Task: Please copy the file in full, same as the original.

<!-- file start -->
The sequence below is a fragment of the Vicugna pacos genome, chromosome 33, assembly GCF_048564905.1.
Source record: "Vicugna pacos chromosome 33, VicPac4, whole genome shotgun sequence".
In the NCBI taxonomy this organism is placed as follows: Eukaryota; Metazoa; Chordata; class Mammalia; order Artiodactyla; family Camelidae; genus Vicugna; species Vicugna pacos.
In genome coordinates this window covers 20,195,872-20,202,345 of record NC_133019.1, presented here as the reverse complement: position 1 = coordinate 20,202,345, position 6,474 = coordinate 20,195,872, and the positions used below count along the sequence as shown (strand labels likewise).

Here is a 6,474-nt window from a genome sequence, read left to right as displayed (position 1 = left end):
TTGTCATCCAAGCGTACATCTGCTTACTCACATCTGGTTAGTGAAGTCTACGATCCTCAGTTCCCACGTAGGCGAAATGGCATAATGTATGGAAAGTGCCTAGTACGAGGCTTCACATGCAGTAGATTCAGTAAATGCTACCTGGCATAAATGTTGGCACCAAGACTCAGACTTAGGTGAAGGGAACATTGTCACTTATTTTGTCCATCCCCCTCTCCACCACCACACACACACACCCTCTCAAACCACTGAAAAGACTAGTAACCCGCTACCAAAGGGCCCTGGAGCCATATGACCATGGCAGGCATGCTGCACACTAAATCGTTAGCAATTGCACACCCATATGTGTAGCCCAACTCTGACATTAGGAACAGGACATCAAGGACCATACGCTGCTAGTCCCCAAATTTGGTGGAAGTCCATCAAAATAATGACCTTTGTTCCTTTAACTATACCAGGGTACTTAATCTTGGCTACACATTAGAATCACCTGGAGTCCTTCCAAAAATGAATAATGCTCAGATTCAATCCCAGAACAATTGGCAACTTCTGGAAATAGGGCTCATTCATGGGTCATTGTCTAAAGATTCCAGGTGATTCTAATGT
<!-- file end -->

The sequence below is a fragment of the Vicugna pacos genome, chromosome 33, assembly GCF_048564905.1.
Source record: "Vicugna pacos chromosome 33, VicPac4, whole genome shotgun sequence".
In the NCBI taxonomy this organism is placed as follows: Eukaryota; Metazoa; Chordata; class Mammalia; order Artiodactyla; family Camelidae; genus Vicugna; species Vicugna pacos.
In genome coordinates this window covers 20,195,872-20,202,345 of record NC_133019.1, presented here as the reverse complement: position 1 = coordinate 20,202,345, position 6,474 = coordinate 20,195,872, and the positions used below count along the sequence as shown (strand labels likewise).

Here is a 6,474-nt window from a genome sequence, read left to right as displayed (position 1 = left end):
TTGTCATCCAAGCGTACATCTGCTTACTCACATCTGGTTAGTGAAGTCTACGATCCTCAGTTCCCACGTAGGCGAAATGGCATAATGTATGGAAAGTGCCTAGTACGAGGCTTCACATGCAGTAGATTCAGTAAATGCTACCTGGCATAAATGTTGGCACCAAGACTCAGACTTAGGTGAAGGGAACATTGTCACTTATTTTGTCCATCCCCCTCTCCACCACCACACACACACACCCTCTCAAACCACTGAAAAGACTAGTAACCCGCTACCAAAGGGCCCTGGAGCCATATGACCATGGCAGGCATGCTGCACACTAAATCGTTAGCAATTGCACACCCATATGTGTAGCCCAACTCTGACATTAGGAACAGGACATCAAGGACCATACGCTGCTAGTCCCCAAATTTGGTGGAAGTCCATCAAAATAATGACCTTTGTTCCTTTAACTATACCAGGGTACTTAATCTTGGCTACACATTAGAATCACCTGGAGTCCTTCCAAAAATGAATAATGCTCAGATTCAATCCCAGAACAATTGGCAACTTCTGGAAATAGGGCTCATTCATGGGTCATTGTCTAAAGATTCCAGGTGATTCTAATGT